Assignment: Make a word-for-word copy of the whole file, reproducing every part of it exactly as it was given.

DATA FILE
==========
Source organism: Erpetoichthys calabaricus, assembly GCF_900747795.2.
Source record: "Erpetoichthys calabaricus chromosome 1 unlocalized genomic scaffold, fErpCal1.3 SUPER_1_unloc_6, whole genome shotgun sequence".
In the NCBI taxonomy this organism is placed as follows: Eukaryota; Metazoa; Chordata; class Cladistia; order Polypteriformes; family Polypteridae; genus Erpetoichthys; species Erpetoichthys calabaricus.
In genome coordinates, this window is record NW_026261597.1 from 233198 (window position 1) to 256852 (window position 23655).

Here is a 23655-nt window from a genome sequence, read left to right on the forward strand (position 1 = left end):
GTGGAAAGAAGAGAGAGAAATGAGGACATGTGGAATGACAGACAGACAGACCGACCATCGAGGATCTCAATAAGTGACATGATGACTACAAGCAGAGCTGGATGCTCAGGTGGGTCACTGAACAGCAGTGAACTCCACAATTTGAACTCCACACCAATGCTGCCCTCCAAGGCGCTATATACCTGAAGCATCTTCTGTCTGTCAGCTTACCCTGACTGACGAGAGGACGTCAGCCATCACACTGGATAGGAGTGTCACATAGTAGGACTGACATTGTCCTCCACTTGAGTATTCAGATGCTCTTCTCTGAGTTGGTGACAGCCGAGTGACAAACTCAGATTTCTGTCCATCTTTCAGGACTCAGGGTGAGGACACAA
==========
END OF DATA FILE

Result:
Source organism: Erpetoichthys calabaricus, assembly GCF_900747795.2.
Source record: "Erpetoichthys calabaricus chromosome 1 unlocalized genomic scaffold, fErpCal1.3 SUPER_1_unloc_6, whole genome shotgun sequence".
In the NCBI taxonomy this organism is placed as follows: Eukaryota; Metazoa; Chordata; class Cladistia; order Polypteriformes; family Polypteridae; genus Erpetoichthys; species Erpetoichthys calabaricus.
In genome coordinates, this window is record NW_026261597.1 from 233198 (window position 1) to 256852 (window position 23655).

Here is a 23655-nt window from a genome sequence, read left to right on the forward strand (position 1 = left end):
GTGGAAAGAAGAGAGAGAAATGAGGACATGTGGAATGACAGACAGACAGACCGACCATCGAGGATCTCAATAAGTGACATGATGACTACAAGCAGAGCTGGATGCTCAGGTGGGTCACTGAACAGCAGTGAACTCCACAATTTGAACTCCACACCAATGCTGCCCTCCAAGGCGCTATATACCTGAAGCATCTTCTGTCTGTCAGCTTACCCTGACTGACGAGAGGACGTCAGCCATCACACTGGATAGGAGTGTCACATAGTAGGACTGACATTGTCCTCCACTTGAGTATTCAGATGCTCTTCTCTGAGTTGGTGACAGCCGAGTGACAAACTCAGATTTCTGTCCATCTTTCAGGACTCAGGGTGAGGACACAA